Why has the government not yet managed to pass the Goods and Services Tax (GST) Bill in Parliament? If the benefits of having a single taxation system across the country, as proposed by the Bill, can indeed improve governance, it must after all be welcome by one and all, correct? Bringing about a uniform, indirect tax regime will no doubt benefit the industrial class by improving the ease of doing business. But there seem to be some bones of contention, which are keeping the Bill from seeing through Rajya Sabha where the BJP doesn’t have the requisite numbers to push the legislation through.
Bones of Contention
1. Cap on tax
The Opposition Congress party has demanded that a cap be fixed on the tax that can be levied under the GST and include this in the Constitution Amendment Bill. Their demand is that the overall GST rate be capped at 18 per cent.
The Arvind Subramanian panel proposed a standard countrywide GST rate of 17-18 per cent. However, the National Institute of Public Finance and Policy (NIPFP) later arrived at a rate of 23-25 per cent. But the final tax rate is yet to be decided and though a Constitutional provision on this is being sought, only after the law is passed can the nitty gritties of the tax rates be drawn up, in consultation with States.
“The rate that is being discussed right now is the revenue neutral rate,” explained C. Rangarajan, chairman of the Madras School of Economics and former chairman, Economic Advisory Council to the Prime Minister. “This rate is to ensure that the total revenue after GST is not lesser than what it was before. Whether it is one rate or many rates, one rate above the revenue neutral rate or one above essential commodities is not decided as of now,” he said. Therefore, until the various GST rates at the Centre and the State are finalised, a cap cannot be fixed as per the Opposition’s demands.
2. States losing revenue
The Congress has also demanded that the additional one per cent tax to compensate manufacturing States for possible loss of revenue is scrapped. The additional one per cent tax levied on goods that are transported across States dilutes the objective of creating a harmonised national market for goods and services, an analysis put out by PRS Legislative Research notes. The Bill permits the centre to levy and collect GST in the course of inter-state trade and commerce. Instead, some experts have recommended a modified bank model for inter-state transactions to ease tax compliance and administrative burden, the think-tank reports in its analysis.
“Whether State revenues will be impacted as feared by some like Tamil Nadu, will depend upon what is included in the GST. Both petroleum products and alcohol are currently excluded from the purview of the GST,” Mr. Rangarajan said. “If you look at Tamil Nadu, excise duty from these two goods alone is more than 50-60 per cent of the total revenue. Only if you have a full GST subsuming all other taxes, will there be uniformity in the tax regime. Some important taxes will continue to be excluded from the currently proposed Bill. This will lead to an uneven situation,” Mr. Rangarajan pointed out.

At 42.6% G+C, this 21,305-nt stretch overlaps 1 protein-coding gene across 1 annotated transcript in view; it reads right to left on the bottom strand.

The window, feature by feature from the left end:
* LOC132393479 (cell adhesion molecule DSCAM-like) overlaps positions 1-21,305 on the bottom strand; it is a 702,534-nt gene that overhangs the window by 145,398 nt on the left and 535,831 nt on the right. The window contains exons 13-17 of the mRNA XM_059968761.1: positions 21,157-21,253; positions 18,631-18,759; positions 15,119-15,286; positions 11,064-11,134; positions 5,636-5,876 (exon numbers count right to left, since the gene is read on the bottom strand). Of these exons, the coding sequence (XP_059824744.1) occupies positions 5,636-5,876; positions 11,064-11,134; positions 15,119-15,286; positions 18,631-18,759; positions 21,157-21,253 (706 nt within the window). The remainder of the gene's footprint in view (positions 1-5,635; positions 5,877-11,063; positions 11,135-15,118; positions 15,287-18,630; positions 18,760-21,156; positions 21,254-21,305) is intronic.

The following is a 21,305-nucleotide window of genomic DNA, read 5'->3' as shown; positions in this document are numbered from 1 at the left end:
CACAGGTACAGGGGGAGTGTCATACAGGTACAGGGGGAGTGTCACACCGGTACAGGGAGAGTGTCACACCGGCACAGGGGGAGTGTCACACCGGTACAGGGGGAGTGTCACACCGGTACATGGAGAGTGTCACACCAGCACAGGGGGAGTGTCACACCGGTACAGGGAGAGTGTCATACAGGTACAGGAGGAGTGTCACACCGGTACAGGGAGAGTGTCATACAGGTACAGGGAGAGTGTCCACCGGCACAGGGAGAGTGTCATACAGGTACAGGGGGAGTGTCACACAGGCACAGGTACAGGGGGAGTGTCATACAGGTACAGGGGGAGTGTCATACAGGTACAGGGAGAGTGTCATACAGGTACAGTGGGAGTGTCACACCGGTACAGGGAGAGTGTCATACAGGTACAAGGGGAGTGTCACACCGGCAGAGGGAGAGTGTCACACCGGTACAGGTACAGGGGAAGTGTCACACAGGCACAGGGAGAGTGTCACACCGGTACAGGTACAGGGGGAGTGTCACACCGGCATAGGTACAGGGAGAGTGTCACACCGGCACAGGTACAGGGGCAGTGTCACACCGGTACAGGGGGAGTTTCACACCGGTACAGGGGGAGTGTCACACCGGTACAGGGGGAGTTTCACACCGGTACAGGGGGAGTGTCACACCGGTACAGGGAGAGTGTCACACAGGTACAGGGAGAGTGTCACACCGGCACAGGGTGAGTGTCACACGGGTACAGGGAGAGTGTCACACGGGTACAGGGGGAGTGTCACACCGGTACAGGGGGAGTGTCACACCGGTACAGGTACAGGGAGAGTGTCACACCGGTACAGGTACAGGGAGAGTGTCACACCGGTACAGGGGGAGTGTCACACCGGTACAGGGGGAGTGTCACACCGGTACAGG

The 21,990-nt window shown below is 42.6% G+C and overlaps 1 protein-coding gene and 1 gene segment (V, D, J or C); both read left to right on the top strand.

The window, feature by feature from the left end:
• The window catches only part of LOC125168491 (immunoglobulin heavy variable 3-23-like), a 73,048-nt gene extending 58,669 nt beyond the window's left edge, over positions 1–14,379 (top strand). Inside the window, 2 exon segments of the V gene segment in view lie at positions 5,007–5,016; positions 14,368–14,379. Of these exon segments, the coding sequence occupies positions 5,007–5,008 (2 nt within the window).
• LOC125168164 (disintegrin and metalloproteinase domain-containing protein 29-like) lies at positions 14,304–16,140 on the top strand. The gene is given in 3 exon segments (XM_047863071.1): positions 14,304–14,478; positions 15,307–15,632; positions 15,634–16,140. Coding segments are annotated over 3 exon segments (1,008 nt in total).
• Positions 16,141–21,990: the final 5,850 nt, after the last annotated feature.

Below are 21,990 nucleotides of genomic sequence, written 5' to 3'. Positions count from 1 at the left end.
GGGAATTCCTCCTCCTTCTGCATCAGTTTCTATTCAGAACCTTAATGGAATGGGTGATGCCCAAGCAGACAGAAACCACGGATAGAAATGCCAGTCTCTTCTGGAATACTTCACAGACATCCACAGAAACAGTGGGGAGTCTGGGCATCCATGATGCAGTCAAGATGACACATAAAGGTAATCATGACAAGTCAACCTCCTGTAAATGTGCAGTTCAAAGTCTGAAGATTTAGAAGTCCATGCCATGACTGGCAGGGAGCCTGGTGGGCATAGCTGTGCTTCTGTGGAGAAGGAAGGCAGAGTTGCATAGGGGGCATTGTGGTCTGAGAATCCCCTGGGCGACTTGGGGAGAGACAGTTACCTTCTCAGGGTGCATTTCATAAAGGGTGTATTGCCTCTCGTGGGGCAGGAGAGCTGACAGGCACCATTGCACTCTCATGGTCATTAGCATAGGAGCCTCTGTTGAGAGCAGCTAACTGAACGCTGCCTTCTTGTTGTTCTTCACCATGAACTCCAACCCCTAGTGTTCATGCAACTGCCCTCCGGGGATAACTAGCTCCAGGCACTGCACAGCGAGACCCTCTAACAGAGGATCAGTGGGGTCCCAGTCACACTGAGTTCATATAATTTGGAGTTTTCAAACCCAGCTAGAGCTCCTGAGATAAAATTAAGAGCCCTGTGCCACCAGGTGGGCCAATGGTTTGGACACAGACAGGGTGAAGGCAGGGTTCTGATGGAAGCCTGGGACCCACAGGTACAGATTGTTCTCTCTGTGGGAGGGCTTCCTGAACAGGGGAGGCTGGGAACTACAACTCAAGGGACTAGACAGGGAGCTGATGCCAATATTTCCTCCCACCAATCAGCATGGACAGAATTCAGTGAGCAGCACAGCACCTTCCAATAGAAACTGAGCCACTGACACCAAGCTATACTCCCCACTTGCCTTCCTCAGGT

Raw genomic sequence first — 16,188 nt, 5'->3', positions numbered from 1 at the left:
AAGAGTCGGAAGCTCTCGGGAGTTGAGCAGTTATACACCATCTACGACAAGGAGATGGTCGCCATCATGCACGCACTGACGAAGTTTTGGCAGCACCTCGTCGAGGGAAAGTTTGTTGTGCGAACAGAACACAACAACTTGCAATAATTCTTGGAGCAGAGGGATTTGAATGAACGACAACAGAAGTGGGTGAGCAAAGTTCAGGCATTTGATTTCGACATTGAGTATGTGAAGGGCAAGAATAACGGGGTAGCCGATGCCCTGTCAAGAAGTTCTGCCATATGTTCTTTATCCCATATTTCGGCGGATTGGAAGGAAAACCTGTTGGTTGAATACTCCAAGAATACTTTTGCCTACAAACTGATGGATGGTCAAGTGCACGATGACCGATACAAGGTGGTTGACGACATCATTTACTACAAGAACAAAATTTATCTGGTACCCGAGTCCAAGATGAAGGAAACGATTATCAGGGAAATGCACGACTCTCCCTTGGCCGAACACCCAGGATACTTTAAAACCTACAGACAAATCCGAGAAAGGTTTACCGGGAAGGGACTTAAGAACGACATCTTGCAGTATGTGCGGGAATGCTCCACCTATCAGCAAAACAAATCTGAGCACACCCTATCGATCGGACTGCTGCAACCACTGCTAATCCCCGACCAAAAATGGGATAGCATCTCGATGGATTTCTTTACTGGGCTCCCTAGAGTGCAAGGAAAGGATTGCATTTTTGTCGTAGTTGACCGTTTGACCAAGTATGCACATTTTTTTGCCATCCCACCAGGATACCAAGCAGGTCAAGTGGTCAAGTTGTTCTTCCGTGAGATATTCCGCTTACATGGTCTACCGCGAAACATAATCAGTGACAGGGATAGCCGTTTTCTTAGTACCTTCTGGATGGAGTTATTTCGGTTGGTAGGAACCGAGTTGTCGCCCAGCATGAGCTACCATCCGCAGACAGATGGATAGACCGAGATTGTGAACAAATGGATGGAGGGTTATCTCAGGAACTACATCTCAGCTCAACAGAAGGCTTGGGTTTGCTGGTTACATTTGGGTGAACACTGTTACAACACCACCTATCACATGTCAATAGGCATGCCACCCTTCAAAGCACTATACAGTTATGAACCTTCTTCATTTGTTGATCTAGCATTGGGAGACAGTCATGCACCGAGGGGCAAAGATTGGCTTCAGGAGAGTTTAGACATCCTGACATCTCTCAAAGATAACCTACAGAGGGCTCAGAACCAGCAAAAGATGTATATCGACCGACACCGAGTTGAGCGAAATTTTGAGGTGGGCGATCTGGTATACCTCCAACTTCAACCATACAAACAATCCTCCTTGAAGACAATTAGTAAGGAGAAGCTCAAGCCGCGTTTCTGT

The question that naturally follows then is which States win and which States lose if the proposed GST law came into being? States that are strong in manufacturing will naturally stand to lose out, as they currently earn revenue from Central Sales Tax when goods manufactured in their States are consumed across the country.
Gujarat, for instance, had opposed the GST Bill during the previous Congress-led UPA regime for similar reasons, in that being a manufacturing-heavy state, it will stand to lose out on revenue. All India Anna Dravida Munnetra Kazhagam (AIADMK) in Tamil Nadu has opposed the GST Bill tooth and nail due to its fears over revenue loss in Tamil Nadu. In fact, the Communist Party of India (Marxist), in a statement released last week has spelt out exactly the same points as the reason why it objects to the passage of the GST Bill. The party has noted that whatever federal powers were bestowed upon States by virtue of their powers to tax, will be lost once the GST Bill becomes law. They have demanded a mechanism by which those States that stand to lose revenues are compensated adequately.
However, GST will benefit manufacturers or industries (not the State government) by reducing their tax liability.
3. Dispute Resolution Mechanism
What if there are disputes arising out of sharing of tax benefits between States once the GST is implemented? Another chink in the armour for passing the GST Bill is the nature of the dispute resolution body that will arbitrate in the case that States have differences on how they are taxed or GST revenues distributed. The Bill in its current form makes provisions for a First Appellate Authority before which aggrieved parties who wish to challenge orders under the GST Act may appeal.
The Congress has demanded that an independent dispute resolution mechanism headed by a retired judge be put in place. The Bill in its current form empowers the GST Council, tasked with implementation of the law, to decide as to how disputes arising out of its recommendations will be resolved. “Arun Jaitley wants that parties to the GST dispute get to adjudicate over the dispute. But how is that even possible? You will need an impartial dispute settlement mechanism,” Rajya Sabha MP and Congress leader Jairam Ramesh told The Hindu, explaining his party’s stance.
The GST Dispute Settlement Authority in the proposed Bill will only comply with the jurisdiction of the Supreme Court, if challenged. State governments have opposed this as such a proposal would mean that dispute settlement would be subjected to lengthy court procedures, if the Council is opposed.
The government can push the Bill through Parliament only if these issues are resolved.